Barthes opens with a quote from Balzac’s novel Sarrasine where the author offers a description of a “castrato disguised as a woman” (142):
This was woman herself, with her sudden fears, her irrational whims, her instinctive worries, her impetuous boldness, her fussings, and her delicious sensibility. (Qts. in Barthes, 142) Stereotypes aside, Barthes’ concern here is with “W ho is speaking thus” (142) in the novel: the “hero of the story” (142)? “Balzac the individual, furnished by his personal experience with a philosophy of woman” (142)> “Balzac the author professing ‘literary’ ideas on femininity” (142)? “Is it universal wisdom” (142)? “W e shall never know” (142), he responds for “writing is the destruction of every voice, of every point of origin. W riting is that neutral space . . . where our subject slips away, the negative where all identity is lost” (142). When “writing begins” 142), he argues, the “voice loses its origin, the author enters into his own death” 142). In other cultures, Barthes claims, the “responsibility for a narrative is never assumed by a person but by a mediator, shaman or relator whose ‘performance’ – the mastery of the narrative code – may possibly be admired but never his genius” (142). The concept of the author is historically- and culturally-specific, he argues, the product, that is, of a specific historical stage of a particular culture: the early modern period of Western Europe. The notion of the Author is “a modern figure, a product of our society insofar as, em erging from the Middle Ages with English empiricism , French rationalism and the personal faith of the Reformation, it discovered the prestige of the individual, of, as it is more nobly put, the ‘human person’” (142-143). It is, he contends, only “logical that in literature it should be this positivism, the epitome and culmination of capitalist ideology, which has attached the greatest importance to the ‘person’ of the author” (143) who continues to predominate in “histories of literature, biographies of writers, interviews, magazines, . . . in the very consciousness of men of letters anxious to unite their person and their work through diaries and memoirs” (143). The “image of literature to be found in ordinary culture is tyrannically centred on the author, his person, his life, his tastes, his passions” (143). Literary criticism, he argues, still consists for the most part in seeking an “explanation of a work . . . in the man or woman who produced it” (143). Such a view is predicated upon the assumption that a literary work is “always in the end, through the more or less transparent allegory of the fiction, the author ‘confiding’ in us” (143).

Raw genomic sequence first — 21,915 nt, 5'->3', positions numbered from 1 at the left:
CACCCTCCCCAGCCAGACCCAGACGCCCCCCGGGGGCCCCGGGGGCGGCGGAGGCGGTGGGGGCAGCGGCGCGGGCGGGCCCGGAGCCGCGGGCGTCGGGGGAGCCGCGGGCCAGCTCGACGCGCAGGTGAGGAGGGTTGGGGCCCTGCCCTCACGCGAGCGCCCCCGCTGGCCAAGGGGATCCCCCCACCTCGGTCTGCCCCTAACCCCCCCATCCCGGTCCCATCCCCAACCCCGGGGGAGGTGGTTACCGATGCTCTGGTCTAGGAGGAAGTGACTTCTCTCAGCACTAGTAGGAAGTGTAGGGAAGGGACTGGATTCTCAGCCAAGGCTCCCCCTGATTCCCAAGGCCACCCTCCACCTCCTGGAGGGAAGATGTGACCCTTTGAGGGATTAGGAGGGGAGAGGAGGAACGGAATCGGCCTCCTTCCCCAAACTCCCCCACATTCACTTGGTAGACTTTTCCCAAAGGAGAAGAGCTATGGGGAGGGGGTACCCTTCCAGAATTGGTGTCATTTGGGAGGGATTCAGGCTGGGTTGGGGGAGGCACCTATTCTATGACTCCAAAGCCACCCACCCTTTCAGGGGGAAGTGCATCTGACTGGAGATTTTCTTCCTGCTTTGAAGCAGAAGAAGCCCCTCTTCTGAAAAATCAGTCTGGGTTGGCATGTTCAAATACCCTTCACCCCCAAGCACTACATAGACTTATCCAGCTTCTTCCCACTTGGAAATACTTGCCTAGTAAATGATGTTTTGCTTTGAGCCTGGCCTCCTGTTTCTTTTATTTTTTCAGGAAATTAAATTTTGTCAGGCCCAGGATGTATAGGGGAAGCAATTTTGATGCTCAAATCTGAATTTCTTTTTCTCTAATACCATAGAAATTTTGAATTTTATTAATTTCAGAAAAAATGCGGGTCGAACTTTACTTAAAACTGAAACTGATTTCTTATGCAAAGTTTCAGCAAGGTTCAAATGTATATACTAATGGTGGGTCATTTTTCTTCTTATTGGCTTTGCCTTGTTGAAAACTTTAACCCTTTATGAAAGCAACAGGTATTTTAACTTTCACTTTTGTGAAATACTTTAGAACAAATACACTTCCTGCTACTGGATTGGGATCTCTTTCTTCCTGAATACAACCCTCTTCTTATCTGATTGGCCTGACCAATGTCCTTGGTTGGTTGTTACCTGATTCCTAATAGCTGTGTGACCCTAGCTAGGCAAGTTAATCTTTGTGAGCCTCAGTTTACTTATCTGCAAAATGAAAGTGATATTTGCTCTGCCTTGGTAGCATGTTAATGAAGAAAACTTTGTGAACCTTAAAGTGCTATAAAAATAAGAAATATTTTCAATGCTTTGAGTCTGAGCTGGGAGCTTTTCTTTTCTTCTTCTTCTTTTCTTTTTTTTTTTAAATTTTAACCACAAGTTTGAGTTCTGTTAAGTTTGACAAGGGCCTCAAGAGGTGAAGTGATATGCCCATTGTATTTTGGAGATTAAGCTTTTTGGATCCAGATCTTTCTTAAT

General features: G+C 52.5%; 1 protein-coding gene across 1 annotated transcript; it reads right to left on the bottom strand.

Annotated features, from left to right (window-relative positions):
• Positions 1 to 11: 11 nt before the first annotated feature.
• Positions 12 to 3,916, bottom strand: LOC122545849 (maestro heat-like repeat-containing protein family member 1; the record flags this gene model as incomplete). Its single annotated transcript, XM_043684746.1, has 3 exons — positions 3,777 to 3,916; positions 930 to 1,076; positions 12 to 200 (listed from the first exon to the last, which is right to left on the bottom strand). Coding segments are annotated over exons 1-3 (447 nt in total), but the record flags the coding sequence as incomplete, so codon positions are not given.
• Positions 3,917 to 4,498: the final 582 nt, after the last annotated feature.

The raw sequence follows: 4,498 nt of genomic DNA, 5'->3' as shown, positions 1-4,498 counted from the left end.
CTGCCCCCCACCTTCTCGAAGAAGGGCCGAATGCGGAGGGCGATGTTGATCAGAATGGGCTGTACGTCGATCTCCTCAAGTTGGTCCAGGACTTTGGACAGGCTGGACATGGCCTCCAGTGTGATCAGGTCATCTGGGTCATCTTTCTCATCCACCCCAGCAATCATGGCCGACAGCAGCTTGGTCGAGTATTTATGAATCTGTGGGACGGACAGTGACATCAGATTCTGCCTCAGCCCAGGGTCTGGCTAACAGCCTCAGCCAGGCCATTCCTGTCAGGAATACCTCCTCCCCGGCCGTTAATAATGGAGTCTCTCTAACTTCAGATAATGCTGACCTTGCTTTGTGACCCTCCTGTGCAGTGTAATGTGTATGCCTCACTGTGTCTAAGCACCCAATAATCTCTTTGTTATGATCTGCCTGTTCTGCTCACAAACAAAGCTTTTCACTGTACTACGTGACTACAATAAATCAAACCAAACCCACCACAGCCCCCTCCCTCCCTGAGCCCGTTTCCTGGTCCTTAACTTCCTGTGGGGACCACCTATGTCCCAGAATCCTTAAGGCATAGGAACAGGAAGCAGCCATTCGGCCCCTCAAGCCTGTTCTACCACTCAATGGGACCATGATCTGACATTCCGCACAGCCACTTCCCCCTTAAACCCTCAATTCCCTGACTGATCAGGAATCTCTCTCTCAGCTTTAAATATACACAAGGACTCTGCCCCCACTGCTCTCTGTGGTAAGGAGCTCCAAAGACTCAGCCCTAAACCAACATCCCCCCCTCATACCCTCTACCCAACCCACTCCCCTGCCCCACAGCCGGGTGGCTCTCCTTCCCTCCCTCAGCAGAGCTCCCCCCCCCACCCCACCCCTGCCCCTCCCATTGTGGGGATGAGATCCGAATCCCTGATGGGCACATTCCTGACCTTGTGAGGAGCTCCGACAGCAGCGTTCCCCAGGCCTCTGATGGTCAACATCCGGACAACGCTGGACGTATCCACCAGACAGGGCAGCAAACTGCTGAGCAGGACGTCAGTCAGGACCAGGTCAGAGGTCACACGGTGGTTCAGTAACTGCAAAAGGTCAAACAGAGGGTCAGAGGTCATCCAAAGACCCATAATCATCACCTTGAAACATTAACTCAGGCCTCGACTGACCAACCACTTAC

Many “writers” (143), Barthes argues, “have long since attempted to loosen” (143) the stranglehold of this notion of Authorship. Mallarmé was the
first to . . . foresee in its full extent the necessity to substitute language itself for the person who until then had been supposed to be its owner. For him, . . . it is language which speaks, not the author; to write is, through an prerequisite impersonality(not at all toe be confused with the castrating objectivity of the realist novel), to reach the point where only language acts, ‘‘performs,’ and not ‘me.’ (143)
Valéry, too, “never stopped calling into question and deriding the Author” (144), stressing that “all recourse to the writer’s interiority” (144) was “pure superstition” (144). Proust, similarly, by means of a “radical reversal, instead of putting his life into his novel, as is so often maintained, . . . made of his very life a work for which his own book was the model” (144). Likewise, Surrealism “contributed to the desacrilization of the image of the Author . . . by entrusting the hand with the task of writing as quickly as possible what the head itself is unaware of (automatic writing)” (144). Last but not least, linguistics (i.e. Saussure and his heirs) has “recently provided the...